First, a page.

Sometimes these things take a while, but El Supremo was formed by now-ex-Egypt bassist Chad Heille has a solo-project and released a self-titled demo in 2008, to which Clarity Through Distortion is the follow-up full-length. Now joined by guitarist Neil Stein (also ex-Egypt, and who also played some on the demo) and organist Chris Gould as well as bassist Cam Dewald who came aboard after the album’s completion, the instrumentalist full-band incarnation of El Supremo waste no time diving into dead-on tonal and riffy righteousness, taking classic heavy cues and running with them in modern production richness, sounding clear but natural as a jam like “Moanin’ & Groanin'” turns into a shuffler as it moves into its second half, or the mellow sway of the 14-minute “Supercell” at last runs head-on into the lumbering motion that will carry it through to the end. I don’t know how much clarity — at least of the existential sort I think they mean in the title — they might’ve found by the time the bluesy “Lotus Throne” rolls over into the shreddy “Outro” that caps, but if the method is distortion, they’ve certainly got that part down.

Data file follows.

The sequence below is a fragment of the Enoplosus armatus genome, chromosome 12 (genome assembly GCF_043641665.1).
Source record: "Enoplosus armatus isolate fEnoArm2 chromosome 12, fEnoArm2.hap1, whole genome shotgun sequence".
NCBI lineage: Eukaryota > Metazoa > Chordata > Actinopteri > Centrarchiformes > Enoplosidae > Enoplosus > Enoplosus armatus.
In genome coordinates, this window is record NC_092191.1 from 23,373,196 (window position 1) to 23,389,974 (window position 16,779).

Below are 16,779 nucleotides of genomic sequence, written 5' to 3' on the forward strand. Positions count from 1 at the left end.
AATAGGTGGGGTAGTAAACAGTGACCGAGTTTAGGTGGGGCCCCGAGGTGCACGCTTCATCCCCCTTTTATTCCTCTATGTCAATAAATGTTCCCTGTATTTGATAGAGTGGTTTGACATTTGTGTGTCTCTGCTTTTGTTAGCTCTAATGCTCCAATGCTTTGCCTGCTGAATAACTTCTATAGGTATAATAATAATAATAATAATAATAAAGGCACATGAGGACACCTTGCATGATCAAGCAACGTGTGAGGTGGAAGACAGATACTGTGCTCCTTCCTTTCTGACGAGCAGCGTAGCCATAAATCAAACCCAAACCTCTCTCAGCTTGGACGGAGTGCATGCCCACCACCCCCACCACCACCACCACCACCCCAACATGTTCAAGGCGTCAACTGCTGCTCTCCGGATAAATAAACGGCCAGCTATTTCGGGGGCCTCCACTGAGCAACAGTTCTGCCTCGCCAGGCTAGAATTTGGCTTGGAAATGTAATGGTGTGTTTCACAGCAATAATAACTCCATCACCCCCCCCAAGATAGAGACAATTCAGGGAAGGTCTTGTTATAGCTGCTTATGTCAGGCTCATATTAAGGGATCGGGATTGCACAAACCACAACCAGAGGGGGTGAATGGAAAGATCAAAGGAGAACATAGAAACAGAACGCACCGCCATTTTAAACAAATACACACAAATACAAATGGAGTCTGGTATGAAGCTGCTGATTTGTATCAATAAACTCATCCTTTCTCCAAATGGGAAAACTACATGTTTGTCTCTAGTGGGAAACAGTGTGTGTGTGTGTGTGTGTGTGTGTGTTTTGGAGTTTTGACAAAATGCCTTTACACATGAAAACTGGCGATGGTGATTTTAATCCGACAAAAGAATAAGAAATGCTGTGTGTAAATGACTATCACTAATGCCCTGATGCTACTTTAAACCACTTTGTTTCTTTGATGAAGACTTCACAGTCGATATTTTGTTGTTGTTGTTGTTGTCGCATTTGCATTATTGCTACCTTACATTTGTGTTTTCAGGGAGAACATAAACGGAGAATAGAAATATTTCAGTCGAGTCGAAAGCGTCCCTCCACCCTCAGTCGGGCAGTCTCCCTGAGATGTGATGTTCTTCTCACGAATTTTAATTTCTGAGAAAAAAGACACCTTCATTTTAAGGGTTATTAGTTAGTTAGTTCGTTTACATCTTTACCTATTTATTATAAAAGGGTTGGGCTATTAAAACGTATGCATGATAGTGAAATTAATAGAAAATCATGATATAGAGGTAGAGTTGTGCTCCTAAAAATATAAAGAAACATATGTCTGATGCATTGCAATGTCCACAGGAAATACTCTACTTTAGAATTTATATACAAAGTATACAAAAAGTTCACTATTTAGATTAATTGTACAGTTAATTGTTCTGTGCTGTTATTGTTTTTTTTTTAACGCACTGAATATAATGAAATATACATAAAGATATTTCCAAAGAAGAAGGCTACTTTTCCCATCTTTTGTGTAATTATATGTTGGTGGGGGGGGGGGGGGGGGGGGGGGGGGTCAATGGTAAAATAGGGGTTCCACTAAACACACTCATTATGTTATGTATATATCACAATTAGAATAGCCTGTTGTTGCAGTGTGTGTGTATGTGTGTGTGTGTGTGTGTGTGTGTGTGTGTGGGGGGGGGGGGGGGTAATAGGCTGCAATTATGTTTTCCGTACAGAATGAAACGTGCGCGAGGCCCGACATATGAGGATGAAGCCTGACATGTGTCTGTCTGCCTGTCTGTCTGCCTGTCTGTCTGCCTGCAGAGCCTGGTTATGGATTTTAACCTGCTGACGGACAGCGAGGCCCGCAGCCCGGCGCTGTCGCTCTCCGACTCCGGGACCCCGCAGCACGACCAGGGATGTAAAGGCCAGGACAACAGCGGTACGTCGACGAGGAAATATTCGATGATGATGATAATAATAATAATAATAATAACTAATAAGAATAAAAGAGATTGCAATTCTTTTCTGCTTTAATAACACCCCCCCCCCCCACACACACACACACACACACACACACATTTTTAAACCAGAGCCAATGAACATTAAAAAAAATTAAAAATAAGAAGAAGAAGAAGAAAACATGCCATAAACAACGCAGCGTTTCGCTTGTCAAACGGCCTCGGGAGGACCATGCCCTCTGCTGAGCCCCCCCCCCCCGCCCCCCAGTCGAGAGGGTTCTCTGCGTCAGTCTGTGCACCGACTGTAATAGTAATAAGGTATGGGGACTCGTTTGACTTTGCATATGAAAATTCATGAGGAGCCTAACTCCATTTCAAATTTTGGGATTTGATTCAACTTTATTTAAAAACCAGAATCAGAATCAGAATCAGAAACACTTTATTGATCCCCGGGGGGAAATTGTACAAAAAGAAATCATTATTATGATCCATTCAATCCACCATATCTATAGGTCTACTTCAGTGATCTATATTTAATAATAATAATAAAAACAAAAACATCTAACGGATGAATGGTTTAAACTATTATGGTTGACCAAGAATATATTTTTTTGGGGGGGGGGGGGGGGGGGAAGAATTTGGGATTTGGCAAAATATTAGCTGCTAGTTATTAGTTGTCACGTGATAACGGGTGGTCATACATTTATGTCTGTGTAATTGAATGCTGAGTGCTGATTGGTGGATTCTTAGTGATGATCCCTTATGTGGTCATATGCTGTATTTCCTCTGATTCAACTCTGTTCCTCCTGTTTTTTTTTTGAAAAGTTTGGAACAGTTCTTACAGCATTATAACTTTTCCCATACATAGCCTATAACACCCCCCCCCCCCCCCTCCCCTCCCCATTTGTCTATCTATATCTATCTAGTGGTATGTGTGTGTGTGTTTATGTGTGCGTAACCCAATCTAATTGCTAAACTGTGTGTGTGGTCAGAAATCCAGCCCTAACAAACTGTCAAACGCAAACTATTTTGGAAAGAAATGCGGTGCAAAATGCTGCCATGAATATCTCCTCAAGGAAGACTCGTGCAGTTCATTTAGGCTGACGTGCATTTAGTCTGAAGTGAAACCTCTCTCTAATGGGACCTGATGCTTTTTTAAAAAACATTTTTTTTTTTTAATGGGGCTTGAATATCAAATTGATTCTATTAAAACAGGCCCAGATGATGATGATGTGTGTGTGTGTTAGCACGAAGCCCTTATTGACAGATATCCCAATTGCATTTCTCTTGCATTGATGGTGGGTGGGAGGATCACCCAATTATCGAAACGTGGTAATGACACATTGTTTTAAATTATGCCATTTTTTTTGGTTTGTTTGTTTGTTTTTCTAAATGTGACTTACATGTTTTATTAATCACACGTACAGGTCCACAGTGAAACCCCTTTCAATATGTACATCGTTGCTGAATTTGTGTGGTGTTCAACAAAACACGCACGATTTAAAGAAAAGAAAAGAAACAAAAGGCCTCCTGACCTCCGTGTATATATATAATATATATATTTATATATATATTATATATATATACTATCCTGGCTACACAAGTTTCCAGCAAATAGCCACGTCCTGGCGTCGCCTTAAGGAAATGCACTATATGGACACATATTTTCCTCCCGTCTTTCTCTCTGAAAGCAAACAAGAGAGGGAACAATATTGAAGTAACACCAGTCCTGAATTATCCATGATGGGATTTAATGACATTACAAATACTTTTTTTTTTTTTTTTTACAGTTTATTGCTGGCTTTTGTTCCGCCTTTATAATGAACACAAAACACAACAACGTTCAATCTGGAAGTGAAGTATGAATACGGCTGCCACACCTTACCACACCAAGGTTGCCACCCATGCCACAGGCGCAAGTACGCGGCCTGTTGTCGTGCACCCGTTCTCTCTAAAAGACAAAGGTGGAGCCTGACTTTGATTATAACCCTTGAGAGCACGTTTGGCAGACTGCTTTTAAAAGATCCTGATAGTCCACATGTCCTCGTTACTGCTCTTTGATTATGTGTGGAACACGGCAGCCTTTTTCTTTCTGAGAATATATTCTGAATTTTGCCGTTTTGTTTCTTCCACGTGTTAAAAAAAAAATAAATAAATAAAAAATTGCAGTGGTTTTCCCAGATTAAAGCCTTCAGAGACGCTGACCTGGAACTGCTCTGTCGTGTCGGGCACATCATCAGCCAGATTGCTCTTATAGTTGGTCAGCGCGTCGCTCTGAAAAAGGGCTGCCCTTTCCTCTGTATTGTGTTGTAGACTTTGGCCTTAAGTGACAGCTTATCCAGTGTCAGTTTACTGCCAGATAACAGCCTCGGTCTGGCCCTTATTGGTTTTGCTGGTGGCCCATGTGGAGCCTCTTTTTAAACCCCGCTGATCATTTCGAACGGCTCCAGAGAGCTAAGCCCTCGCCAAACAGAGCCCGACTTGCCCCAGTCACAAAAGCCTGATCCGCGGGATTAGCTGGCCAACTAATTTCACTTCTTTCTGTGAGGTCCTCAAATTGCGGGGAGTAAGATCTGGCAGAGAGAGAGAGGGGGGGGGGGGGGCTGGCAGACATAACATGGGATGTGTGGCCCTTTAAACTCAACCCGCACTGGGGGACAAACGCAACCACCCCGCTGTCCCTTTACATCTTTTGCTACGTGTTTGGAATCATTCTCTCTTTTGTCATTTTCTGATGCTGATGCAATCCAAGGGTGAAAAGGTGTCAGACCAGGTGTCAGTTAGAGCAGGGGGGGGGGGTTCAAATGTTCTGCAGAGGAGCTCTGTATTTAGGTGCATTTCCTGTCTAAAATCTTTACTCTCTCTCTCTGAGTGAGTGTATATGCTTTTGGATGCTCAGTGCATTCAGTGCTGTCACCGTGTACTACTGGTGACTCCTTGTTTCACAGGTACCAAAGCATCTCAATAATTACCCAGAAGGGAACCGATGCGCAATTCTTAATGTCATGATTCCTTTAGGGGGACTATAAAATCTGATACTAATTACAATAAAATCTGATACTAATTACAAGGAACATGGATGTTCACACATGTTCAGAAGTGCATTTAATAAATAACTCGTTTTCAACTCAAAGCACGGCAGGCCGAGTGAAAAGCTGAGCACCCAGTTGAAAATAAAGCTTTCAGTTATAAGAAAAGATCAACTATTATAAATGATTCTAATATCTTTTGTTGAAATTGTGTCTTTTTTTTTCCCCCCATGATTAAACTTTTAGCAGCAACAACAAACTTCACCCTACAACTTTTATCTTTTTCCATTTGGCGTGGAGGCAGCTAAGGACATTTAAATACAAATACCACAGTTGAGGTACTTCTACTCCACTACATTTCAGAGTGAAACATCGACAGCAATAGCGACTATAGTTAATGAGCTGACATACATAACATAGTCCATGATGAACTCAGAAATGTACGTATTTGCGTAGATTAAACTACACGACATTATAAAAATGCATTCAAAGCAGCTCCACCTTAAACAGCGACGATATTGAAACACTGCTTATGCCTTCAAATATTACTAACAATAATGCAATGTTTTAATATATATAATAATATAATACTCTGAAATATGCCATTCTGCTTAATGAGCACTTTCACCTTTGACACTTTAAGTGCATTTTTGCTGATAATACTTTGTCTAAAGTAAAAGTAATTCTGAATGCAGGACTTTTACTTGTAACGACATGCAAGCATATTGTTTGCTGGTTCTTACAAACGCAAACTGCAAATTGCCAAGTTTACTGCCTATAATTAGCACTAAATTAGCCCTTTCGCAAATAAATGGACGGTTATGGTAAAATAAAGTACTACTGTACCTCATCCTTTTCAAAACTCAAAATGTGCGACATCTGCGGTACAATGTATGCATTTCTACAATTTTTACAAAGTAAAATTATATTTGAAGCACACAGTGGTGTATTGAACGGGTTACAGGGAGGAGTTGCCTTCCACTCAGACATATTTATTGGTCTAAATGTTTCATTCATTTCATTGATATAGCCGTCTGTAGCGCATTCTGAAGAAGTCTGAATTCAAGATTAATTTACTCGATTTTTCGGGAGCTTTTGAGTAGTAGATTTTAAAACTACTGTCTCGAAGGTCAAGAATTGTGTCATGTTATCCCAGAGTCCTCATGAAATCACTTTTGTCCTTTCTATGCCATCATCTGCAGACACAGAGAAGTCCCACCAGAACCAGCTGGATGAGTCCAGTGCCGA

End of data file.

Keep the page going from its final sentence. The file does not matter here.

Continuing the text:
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Friday Full-Length: Witchcraft, The Alchemist

Posted in Bootleg Theater on September 27th, 2019 by JJ Koczan

Witchcraft, The Alchemist (2007)

 

I never liked Witchcraft‘s The Alchemist. Listening to it now, I can’t help but wonder why the hell not? In the narrative I’d constructed in my head, it was too clean, too much trying to be prog, and it had lost the simple charm of their 2004 self-titled debut (discussed here, albeit briefly) and its 2005 follow-up, Firewood — both records to which I feel some pretty significant fan attachment — and I recall being disappointed in the title-track, thinking it was boring and too long and pretentious in its forced-seeming 14-minute sprawl.